Heart shaped leaves, small yellow flower
Woody stem
Banana shaped seed pod


Culinary


Wood sorrel is high in vitamin C and has a slight to medium sore flavor. The flavor is very citrus like and close to that of a lemon. Has been used to help quench thirst and can be used to make tea.

This plant can be eaten fresh either alone or in a salad and goes great with fish especially if cooking on a campfire. There is very little information about using wood sorrel in cooking.

Medicinal

Wood sorrel has been used to treat mouth sores, upset stomach, fever, scurvy, to slow and/or stop bleeding and has even been used as an aphrodisiac. Some of these thoughts have been tested by modern medicine with mixed results. Either way this is a great plant to know.

Caution

This plant contains oxalic acid. Oxalic acid in large amounts is slightly toxic and can interfere with the bodies ability to absorb certain minerals, primarily calcium. Some people could be allergic to wood sorrel. Anyone who suffers from kidney problems, rheumatic disorders, or gout should not eat wood sorrel.

I hope you find this series interesting and informative. May you always be working toward your own

Rural Dreams and Homestead Wishes

You can subscribe to The Rural Economist by email by simply filling out the form at the top right of the page. Your information will never be sold or given to anyone else. You can like The Rural Economist on Facebook follow on The Rural Economist on Gplus. Or you can even follow The Rural Economist on Pintrest. You can also subscribe to The Rural Economist Youtube Channel.

Wednesday, May 14, 2014

Getting Prepared for Beginners #5 The Backpack



Some people call it a Bug Out Bag (BOB), some call it a Get Home Bag. I just call it my backpack. Everyone has a different idea of what should be in this pack. I am going to cover what I have in my pack and a few pre made packs. I will discuss the benefits if both and why I think mine is best for me.

First, I must tell you what my backpack is not. It is not a 72 hour kit. As I said in the last post if I had to walk completely from work it would take me 10 hours. So my backpack is basically a 36 hour kit at most. With enough tools that can be used to last longer if needed.

What I Have in My Backpack

I keep a change of clothes, Two 20 oz bottles of water, snacks, a headlamp, matches, a lighter, a few tools, and some basic first aide supplies. I will go over everything I have in my backpack and everything I want to add. I will provide links for everything I can.

A change of clothes.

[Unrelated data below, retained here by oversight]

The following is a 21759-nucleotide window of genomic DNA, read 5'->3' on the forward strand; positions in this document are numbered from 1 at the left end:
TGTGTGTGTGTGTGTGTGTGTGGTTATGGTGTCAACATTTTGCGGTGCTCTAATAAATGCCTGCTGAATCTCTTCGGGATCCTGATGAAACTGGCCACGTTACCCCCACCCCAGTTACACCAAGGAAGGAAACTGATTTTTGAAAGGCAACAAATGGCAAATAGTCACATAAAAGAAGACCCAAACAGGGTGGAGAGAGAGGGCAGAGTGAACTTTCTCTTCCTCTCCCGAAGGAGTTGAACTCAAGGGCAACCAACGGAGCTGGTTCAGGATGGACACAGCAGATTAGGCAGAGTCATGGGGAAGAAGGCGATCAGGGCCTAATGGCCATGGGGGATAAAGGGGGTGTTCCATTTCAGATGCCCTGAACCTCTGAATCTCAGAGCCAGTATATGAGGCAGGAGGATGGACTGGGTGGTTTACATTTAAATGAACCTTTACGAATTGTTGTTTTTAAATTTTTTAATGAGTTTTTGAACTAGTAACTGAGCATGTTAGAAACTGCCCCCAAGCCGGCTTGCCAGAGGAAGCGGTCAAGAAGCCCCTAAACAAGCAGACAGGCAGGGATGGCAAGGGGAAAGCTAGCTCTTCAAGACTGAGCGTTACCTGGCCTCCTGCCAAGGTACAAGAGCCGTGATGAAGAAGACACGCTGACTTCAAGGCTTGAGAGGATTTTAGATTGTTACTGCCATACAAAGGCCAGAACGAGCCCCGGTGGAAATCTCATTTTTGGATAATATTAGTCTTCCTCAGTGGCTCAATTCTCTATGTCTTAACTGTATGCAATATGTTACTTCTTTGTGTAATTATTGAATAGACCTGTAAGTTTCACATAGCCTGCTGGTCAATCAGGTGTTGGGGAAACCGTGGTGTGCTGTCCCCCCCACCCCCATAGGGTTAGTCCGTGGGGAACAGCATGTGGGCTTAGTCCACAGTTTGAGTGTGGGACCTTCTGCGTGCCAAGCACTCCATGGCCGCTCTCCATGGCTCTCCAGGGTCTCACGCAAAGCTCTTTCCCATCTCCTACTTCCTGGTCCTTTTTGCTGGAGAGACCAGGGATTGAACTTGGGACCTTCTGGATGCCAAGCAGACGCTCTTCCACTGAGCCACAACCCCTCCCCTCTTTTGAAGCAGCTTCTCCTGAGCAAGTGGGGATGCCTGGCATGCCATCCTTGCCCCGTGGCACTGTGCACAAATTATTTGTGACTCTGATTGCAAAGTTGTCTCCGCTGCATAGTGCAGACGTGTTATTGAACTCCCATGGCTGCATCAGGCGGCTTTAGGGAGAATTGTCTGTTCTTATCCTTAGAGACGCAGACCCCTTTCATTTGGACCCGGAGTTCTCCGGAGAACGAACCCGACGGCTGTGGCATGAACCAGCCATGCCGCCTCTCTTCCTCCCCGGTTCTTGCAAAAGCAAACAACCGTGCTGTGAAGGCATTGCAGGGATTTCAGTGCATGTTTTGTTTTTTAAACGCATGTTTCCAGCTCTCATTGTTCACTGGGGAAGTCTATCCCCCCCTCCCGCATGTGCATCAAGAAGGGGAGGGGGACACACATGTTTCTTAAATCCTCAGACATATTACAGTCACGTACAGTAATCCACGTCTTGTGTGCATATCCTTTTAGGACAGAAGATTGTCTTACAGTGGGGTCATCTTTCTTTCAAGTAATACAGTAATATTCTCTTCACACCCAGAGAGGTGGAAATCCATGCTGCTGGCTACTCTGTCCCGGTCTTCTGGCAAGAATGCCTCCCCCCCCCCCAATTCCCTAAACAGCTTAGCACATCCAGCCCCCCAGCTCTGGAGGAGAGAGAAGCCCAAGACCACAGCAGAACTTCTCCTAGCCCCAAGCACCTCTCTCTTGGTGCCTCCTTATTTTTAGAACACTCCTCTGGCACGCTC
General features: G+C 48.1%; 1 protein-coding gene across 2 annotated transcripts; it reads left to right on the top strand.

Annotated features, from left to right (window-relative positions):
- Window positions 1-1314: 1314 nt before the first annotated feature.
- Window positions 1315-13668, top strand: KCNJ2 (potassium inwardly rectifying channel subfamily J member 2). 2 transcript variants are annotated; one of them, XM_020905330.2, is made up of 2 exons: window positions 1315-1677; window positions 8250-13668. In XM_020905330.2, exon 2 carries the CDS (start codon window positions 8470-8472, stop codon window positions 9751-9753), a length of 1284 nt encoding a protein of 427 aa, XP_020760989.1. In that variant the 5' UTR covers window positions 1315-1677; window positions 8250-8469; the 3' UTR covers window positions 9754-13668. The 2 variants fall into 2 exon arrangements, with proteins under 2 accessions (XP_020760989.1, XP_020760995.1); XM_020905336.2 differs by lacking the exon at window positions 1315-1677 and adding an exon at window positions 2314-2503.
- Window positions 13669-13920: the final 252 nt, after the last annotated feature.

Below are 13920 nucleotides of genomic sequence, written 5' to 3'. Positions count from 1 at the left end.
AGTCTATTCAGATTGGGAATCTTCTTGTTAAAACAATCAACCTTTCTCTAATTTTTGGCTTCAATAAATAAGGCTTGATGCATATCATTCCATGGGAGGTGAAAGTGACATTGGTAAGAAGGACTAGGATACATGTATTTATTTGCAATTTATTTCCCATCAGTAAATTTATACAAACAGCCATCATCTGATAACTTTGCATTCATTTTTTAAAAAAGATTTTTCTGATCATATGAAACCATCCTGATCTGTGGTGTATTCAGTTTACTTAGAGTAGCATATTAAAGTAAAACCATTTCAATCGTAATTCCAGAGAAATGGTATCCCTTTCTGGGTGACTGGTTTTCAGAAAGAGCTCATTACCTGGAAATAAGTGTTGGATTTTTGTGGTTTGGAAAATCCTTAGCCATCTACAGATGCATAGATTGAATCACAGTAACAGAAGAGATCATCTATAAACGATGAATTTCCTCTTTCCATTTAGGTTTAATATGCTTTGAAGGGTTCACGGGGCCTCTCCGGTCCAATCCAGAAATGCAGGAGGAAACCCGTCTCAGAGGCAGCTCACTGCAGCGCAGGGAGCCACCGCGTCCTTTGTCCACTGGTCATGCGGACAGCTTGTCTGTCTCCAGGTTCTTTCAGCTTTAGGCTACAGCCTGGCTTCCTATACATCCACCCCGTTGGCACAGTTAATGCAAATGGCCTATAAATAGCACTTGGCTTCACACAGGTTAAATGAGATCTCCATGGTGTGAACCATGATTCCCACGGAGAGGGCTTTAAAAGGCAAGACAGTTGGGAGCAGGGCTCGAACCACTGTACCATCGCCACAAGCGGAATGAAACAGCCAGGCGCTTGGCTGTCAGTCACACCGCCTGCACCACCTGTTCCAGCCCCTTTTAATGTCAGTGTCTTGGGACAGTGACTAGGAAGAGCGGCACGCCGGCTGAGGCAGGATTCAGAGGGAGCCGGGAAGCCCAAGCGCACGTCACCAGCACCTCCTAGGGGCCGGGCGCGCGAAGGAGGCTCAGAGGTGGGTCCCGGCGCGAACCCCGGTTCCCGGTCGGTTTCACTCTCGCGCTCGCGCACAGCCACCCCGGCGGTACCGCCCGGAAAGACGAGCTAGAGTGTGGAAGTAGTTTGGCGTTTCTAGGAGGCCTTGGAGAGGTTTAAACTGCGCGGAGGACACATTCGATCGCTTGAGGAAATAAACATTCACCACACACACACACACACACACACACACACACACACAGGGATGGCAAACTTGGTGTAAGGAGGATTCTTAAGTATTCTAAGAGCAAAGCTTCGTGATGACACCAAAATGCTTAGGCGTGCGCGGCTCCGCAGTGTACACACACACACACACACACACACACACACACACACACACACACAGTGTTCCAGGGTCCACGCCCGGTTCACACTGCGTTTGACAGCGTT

In the summer I keep 2 pairs of socks, a pair of jeans, a pair of shorts, and a t-shirt. In the winter I keep jeans, insulated socks, thermal shirt, flannel shirt and thermal pants. There is a short transitional period where I am changing over from season to season. You will have to determine what mix of clothing is best for your pack. Cost to you other than the backpack: $0.00.

Reason for the change of clothes is simple. Sometimes you just need them. These are not just for emergencies. I have had my pants rip before. Instead of having to go home from work or go buy something at the store, all I have to do is grab my backpack.

Snacks

The snacks that I have in my pack are always changing. Why? Because I eat them. I am not opposed to someone buying a MRE or two just to keep in their pack. I am also not saying that I might not do the same at some point, but right now it is not a priority.

Normal snacks that show up in my pack include, spam and crackers, granola bars, crackers and peanut butter, fruit cocktail, and snack cakes. Again my snacks are always changing because I eat them. This helps make sure everything is fresh. Consider it rotating stock.

FYI most good quality multitools have a can opener on them so don't shy away from canned goods for your pack.

Tools

There are a few tools that I consistently keep with or in my pack. I will go over each and why it is included.
Multitool
I use a multitool everyday. I am not kidding- everyday. I have used my tool when working with my beehives. I use my tool on the job almost daily. I used it today in fact. I have used it around the house to do minor repairs. If I am out and about, I have a multitool with me. Some of the more expensive tools are really nice, but if you are wanting to balance price with quality, the one above is very affordable and really good quality. If you are just going to keep it in your pack it is a great deal.

A folding pruning saw


If I need to start a fire or if a small tree falls across the road on my way home, I am ready. I have tried a couple of the pocket chainsaws and I just did not like the two that I tried. I am sure that there are some out there that are really good. I just haven't run across those yet.

Magnesium Fire Starter
Magnesium Fire Starter
Now I will be honest, I carry matches, a lighter, and a magnesium fire starter. The fire startertakes a little practice, but with that practice it is a consistent fire starter even when matches fail. The reason is you make a small pile of magnesium shavings, which when ignited burn very hot. I just like having it with me. 



Fixed Blade Knife
This is the one place where I would encourage you to spend a little extra money. A fixed blade knife is not the place where you want to go cheap. Believe me, I have tried the cheap knives and there is a reason they are so cheap. However, I still do not suggest people spend a ton of money. Again balance is the key here. Get as high a quality as you can for the price. 

There are thousands of uses for a fixed blade knife and in my opinion they are one of the most important tools you can own.

Compact Fishing Kit
These are fairly easy to build on your own. An Altoids can works great for this purpose. I may cover making one in the near future. If you would like me to cover this let me know.

Rope